Antibiotics as signals that trigger specific bacterial responses

Curr Opin Microbiol. 2008 Apr;11(2):161-7. doi: 10.1016/j.mib.2008.02.006. Epub 2008 Mar 25.


The ecological and evolutionary roles of antibiotics have been usually inferred from their therapeutical activity. Since those compounds inhibit bacterial growth, it was thought that they should be produced by soil microorganisms to inhibit the growth of competitors in natural habitats. It has been shown however that antibiotics modulate transcription of bacteria in a dose dependent manner. Furthermore, each antibiotic triggers a specific response, and those responses may have adaptive values. From these observations, it has been suggested that antibiotics may have a role as signalling molecules besides inhibitors. The facts that a number of antimicrobials not used for therapy (like lantibiotics) are involved in quorum sensing and that classical quorum sensing autoinducers have antimicrobial activity further support this dual role for antibiotics.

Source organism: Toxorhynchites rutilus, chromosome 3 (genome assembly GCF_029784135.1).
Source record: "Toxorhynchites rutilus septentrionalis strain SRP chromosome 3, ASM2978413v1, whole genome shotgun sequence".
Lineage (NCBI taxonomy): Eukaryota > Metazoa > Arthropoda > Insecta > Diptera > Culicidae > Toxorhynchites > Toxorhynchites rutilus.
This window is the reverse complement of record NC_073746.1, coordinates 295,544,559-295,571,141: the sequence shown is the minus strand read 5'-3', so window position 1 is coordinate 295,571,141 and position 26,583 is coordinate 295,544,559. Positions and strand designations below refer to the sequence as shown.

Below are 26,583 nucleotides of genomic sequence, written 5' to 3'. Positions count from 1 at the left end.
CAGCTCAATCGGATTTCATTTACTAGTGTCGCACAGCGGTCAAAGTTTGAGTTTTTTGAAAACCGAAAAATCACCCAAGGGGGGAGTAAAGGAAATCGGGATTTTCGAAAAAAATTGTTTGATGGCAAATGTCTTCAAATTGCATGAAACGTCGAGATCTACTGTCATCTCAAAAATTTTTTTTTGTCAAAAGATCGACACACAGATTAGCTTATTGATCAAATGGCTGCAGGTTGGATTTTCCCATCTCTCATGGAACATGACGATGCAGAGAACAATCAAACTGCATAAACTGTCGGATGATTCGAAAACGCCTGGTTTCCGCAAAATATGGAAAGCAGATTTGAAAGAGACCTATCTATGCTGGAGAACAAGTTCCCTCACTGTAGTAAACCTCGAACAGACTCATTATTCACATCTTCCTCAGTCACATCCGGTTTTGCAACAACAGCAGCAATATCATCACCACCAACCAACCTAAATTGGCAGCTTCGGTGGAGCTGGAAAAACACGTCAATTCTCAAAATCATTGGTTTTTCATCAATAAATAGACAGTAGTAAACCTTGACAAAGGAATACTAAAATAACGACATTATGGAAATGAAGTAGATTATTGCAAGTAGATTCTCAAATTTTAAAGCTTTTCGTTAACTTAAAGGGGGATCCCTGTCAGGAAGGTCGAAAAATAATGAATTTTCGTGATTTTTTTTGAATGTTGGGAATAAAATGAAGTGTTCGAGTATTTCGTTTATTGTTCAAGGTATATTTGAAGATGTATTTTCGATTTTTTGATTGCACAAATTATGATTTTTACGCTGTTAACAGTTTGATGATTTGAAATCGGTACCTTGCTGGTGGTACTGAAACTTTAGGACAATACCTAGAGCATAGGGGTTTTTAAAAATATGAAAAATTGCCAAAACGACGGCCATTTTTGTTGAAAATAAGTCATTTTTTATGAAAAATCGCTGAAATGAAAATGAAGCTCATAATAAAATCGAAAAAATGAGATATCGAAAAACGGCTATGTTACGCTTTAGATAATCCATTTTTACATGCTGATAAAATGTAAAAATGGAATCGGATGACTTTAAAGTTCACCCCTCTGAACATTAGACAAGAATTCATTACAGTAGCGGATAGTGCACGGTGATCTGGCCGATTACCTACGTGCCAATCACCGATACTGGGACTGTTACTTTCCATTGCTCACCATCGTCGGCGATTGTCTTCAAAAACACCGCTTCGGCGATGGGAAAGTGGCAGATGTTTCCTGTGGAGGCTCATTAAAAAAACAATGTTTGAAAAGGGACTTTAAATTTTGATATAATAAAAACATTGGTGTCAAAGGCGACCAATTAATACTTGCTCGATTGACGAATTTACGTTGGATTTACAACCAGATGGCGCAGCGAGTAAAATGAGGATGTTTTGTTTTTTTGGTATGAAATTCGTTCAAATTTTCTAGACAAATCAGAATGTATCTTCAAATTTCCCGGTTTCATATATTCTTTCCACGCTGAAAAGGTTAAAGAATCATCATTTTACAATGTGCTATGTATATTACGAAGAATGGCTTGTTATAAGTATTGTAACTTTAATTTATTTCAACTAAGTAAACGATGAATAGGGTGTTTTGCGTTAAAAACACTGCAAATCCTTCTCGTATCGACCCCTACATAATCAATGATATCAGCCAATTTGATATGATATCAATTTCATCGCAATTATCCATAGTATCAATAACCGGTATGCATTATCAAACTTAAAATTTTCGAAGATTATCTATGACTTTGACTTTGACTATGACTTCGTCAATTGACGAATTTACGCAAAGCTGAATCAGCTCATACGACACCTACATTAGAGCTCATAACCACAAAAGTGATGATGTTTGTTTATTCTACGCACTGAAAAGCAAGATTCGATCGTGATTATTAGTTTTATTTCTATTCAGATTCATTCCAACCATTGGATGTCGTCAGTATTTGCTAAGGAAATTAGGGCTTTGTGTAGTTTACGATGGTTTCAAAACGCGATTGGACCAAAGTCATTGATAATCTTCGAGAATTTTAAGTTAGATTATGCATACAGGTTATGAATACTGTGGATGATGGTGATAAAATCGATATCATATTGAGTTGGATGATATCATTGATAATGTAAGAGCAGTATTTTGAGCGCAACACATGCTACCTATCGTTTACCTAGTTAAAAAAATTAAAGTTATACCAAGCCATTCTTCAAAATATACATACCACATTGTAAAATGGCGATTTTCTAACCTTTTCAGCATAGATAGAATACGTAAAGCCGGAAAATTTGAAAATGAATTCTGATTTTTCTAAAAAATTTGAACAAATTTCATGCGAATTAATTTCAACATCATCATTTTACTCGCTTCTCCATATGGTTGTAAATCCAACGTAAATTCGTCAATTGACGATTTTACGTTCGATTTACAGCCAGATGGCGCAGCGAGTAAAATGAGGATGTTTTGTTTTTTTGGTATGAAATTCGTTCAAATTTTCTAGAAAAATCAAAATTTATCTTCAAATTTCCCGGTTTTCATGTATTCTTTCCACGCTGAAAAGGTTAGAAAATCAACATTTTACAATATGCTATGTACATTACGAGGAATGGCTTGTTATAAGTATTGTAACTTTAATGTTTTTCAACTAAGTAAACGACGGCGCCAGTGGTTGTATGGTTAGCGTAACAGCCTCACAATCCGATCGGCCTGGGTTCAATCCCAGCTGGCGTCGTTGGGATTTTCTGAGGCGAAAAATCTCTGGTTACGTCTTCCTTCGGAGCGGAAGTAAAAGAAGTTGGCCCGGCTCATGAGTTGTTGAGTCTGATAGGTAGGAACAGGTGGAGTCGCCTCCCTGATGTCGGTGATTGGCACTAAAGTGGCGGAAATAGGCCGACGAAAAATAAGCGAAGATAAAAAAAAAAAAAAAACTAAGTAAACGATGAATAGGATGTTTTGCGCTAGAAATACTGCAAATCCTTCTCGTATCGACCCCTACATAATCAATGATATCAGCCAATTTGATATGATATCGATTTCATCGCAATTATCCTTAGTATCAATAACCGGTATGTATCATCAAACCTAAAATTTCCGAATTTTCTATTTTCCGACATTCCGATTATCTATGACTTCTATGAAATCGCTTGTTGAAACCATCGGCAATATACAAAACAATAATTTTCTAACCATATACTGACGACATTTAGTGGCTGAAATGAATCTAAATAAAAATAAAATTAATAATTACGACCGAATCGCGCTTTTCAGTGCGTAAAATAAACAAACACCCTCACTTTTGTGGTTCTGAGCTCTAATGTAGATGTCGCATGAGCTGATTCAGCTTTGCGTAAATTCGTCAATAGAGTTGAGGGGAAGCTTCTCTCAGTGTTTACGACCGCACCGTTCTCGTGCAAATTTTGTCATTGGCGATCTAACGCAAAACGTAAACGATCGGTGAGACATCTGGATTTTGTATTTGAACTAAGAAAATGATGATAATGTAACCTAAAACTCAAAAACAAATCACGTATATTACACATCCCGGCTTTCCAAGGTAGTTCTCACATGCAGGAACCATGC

Publication types

  • Research Support, Non-U.S. Gov't
  • Review

MeSH terms

  • Anti-Bacterial Agents / metabolism
  • Anti-Bacterial Agents / pharmacology*
  • Bacteria / drug effects*
  • Bacteria / growth & development*
  • Bacteria / metabolism
  • Bacterial Proteins / genetics
  • Bacterial Proteins / metabolism*
  • Gene Expression Regulation, Bacterial*
  • Quorum Sensing
  • Signal Transduction*


  • Anti-Bacterial Agents
  • Bacterial Proteins